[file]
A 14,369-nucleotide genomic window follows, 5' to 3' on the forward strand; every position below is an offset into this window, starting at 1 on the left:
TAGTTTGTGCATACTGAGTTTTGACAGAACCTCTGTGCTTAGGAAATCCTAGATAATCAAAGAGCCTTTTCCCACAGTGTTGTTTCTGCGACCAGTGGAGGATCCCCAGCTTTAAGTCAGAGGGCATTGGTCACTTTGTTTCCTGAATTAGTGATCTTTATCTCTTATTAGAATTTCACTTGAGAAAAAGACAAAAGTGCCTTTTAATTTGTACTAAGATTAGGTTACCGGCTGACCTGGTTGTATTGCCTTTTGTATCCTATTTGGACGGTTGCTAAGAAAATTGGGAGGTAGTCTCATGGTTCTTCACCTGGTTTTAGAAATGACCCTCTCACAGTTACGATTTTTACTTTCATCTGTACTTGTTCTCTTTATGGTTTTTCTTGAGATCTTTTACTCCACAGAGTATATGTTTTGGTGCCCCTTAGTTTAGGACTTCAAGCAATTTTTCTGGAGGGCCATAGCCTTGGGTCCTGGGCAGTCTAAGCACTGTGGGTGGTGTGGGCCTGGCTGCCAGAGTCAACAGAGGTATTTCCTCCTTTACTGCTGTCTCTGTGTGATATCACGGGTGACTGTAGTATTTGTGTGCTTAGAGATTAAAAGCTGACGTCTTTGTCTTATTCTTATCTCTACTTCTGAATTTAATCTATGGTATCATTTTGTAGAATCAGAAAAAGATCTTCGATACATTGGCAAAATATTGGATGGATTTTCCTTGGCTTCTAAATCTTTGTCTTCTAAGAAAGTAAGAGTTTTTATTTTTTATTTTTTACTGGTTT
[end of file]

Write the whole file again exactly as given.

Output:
A 14,369-nucleotide genomic window follows, 5' to 3' on the forward strand; every position below is an offset into this window, starting at 1 on the left:
TAGTTTGTGCATACTGAGTTTTGACAGAACCTCTGTGCTTAGGAAATCCTAGATAATCAAAGAGCCTTTTCCCACAGTGTTGTTTCTGCGACCAGTGGAGGATCCCCAGCTTTAAGTCAGAGGGCATTGGTCACTTTGTTTCCTGAATTAGTGATCTTTATCTCTTATTAGAATTTCACTTGAGAAAAAGACAAAAGTGCCTTTTAATTTGTACTAAGATTAGGTTACCGGCTGACCTGGTTGTATTGCCTTTTGTATCCTATTTGGACGGTTGCTAAGAAAATTGGGAGGTAGTCTCATGGTTCTTCACCTGGTTTTAGAAATGACCCTCTCACAGTTACGATTTTTACTTTCATCTGTACTTGTTCTCTTTATGGTTTTTCTTGAGATCTTTTACTCCACAGAGTATATGTTTTGGTGCCCCTTAGTTTAGGACTTCAAGCAATTTTTCTGGAGGGCCATAGCCTTGGGTCCTGGGCAGTCTAAGCACTGTGGGTGGTGTGGGCCTGGCTGCCAGAGTCAACAGAGGTATTTCCTCCTTTACTGCTGTCTCTGTGTGATATCACGGGTGACTGTAGTATTTGTGTGCTTAGAGATTAAAAGCTGACGTCTTTGTCTTATTCTTATCTCTACTTCTGAATTTAATCTATGGTATCATTTTGTAGAATCAGAAAAAGATCTTCGATACATTGGCAAAATATTGGATGGATTTTCCTTGGCTTCTAAATCTTTGTCTTCTAAGAAAGTAAGAGTTTTTATTTTTTATTTTTTACTGGTTT